Microsoft is no doubt betting that the EU wouldn’t or couldn’t go that far, that there would be a firestorm of protest from the US. But that would leave the EU within its rights to bar Microsoft from selling new product.
Barely meeting a deadline to respond to the European Commission’s Statement of Objections that was issued March 1, Microsoft today asked EU regulators what it should charge for Windows Server protocols, if they feel current prices are “unreasonable.”
As previously reported by BetaNews, Microsoft divides its intellectual property in categories based on the degree of confidentiality of IP information licensees would be receiving. Certain protocols which may fall outside the realm of patentability are given a separate classification, and for those, Microsoft wants to charge a flat fee; but for technologies for which it claims patent rights, the company proposes either US dollar rates per server or percentages of revenue.
Some individual technologies within the premium tier, such as Kerberos authentication, are actually free of charge; though others, such as Base Authentication Services (used to grant authentication to clients accessing Windows Server resources) are relatively expensive – as high as $17.50 per server seat.
But the EU Commission said in March that Microsoft agreed to base Windows Server protocol pricing on innovation, not patentability, adding that some protocols are not innovative enough to warrant a premium charge. The Commission also said that those protocols which aren’t patentable should not require a fee at all.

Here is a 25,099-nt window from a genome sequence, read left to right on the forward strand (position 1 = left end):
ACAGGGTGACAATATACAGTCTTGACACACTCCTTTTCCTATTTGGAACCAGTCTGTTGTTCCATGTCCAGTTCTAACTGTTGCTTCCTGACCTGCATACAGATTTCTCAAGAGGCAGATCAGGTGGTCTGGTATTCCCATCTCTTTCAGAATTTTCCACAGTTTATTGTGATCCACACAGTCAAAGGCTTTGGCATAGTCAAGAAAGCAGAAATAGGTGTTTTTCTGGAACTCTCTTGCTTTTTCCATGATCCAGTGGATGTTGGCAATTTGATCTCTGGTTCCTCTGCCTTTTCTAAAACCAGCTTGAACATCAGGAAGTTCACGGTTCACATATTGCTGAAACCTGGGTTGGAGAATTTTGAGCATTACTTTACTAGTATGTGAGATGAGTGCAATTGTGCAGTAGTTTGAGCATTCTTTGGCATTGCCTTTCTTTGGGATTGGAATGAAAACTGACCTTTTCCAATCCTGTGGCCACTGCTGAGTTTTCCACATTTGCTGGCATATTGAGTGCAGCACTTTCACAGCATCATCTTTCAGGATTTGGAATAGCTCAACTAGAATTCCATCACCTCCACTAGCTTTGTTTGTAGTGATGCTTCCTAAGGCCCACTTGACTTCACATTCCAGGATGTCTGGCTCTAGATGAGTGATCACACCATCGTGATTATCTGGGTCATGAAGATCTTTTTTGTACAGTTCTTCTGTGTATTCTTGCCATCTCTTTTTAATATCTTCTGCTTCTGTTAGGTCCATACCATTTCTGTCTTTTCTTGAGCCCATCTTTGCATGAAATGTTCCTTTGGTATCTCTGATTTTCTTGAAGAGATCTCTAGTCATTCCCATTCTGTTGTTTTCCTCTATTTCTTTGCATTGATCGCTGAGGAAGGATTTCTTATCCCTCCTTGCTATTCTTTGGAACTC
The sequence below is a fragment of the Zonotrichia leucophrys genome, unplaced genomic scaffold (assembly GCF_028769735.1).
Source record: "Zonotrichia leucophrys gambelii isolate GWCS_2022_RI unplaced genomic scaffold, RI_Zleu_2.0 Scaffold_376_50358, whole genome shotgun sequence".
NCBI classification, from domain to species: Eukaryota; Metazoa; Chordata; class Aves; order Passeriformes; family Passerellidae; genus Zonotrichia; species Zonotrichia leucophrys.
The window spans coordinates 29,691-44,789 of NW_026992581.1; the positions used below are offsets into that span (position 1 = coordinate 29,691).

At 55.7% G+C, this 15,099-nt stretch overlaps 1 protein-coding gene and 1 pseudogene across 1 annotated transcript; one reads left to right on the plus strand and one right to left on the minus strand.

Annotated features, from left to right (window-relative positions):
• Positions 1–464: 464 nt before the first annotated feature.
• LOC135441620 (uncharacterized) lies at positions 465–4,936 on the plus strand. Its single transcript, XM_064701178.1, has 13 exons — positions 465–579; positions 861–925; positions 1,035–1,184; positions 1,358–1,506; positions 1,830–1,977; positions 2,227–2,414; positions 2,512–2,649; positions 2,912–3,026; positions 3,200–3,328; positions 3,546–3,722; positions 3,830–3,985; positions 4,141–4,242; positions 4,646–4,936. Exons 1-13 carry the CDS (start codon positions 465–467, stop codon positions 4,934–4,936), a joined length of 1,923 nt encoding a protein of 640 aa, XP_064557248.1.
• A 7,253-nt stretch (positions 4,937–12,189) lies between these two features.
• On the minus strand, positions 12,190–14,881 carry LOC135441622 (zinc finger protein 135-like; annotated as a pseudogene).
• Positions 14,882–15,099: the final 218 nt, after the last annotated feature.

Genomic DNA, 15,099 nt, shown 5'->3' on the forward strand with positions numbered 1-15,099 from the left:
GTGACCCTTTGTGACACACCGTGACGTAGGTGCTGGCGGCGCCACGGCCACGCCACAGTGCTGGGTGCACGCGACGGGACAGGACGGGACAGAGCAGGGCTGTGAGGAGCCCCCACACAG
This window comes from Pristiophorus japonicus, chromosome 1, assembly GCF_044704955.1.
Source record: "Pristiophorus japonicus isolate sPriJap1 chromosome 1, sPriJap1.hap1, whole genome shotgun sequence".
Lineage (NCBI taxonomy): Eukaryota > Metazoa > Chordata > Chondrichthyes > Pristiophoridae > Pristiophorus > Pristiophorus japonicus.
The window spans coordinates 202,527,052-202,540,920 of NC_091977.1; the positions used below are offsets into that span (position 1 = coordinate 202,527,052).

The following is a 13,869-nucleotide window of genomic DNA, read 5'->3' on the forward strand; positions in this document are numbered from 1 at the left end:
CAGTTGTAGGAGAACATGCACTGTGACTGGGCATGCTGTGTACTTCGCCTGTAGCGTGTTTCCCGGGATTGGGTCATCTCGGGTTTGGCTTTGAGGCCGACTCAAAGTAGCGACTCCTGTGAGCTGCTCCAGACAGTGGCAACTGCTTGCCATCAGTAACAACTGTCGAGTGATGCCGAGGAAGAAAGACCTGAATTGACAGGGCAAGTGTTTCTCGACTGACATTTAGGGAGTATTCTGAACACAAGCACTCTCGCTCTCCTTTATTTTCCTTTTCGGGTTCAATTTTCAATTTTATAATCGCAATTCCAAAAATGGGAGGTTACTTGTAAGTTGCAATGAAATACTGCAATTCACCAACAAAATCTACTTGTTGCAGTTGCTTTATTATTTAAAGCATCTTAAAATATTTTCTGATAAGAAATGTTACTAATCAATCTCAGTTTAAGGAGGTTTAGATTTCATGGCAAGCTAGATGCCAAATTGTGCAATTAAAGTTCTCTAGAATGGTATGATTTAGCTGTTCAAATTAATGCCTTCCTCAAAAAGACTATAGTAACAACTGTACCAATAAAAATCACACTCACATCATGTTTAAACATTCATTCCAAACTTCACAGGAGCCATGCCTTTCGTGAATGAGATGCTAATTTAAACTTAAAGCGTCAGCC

In acknowledging the work of its designated trustee, Dr. Neil Barrett, the EU said it examined 160 Microsoft claims to patented technologies, and concluded that among those, only four may only deserve to claim “a limited degree of innovation.”
As BetaNews stated previously, the ramifications of this claim go far beyond whether the EC would impose new fines on Microsoft – which would be at a rate of 3 million euro per day retroactive to August 1 of last year. The EC now appears to be accumulating the interoperability information Microsoft has given it, to perhaps mount a challenge to the very originality of Windows itself, disputing the company’s rights to exclusivity over its own operating system.
Although its initial public response to the Statement of Objections disputed such findings and warned the EU may be overstepping its bounds by assuming it can determine royalty rates that are in place in many countries outside Europe, Microsoft’s response Monday was far more measured.
“We continue to seek to resolve these recent issues. We need greater clarity on what prices the Commission wants us to charge,” Brad Smith, Senior Vice President and General Counsel of Microsoft, said in a statement.
Microsoft added that it would not seek an oral hearing on the matter, saying that it believed such clarity “is more likely to come from a constructive conversation than from a formal hearing.” The EU Commission says it will “study” the Redmond company’s response “carefully.”
But the European Union is growing ever more impatient with Microsoft. In a transcript of remarks made by EU Competition Commissioner Neelie Kroes last week and provided to the media Monday, Kroes says it may be time to reconsider the penalties if monetary fines aren’t working.
“It could be reasonable to draw the conclusion that behavioral remedies are ineffective and that a structural remedy is warranted,” Kroes stated. While it may strike many as odd that the European Union could order a company located in the United States to split up or otherwise modify its structure, Kroes noted the possibility of such remedies is specifically mentioned in EU antitrust law.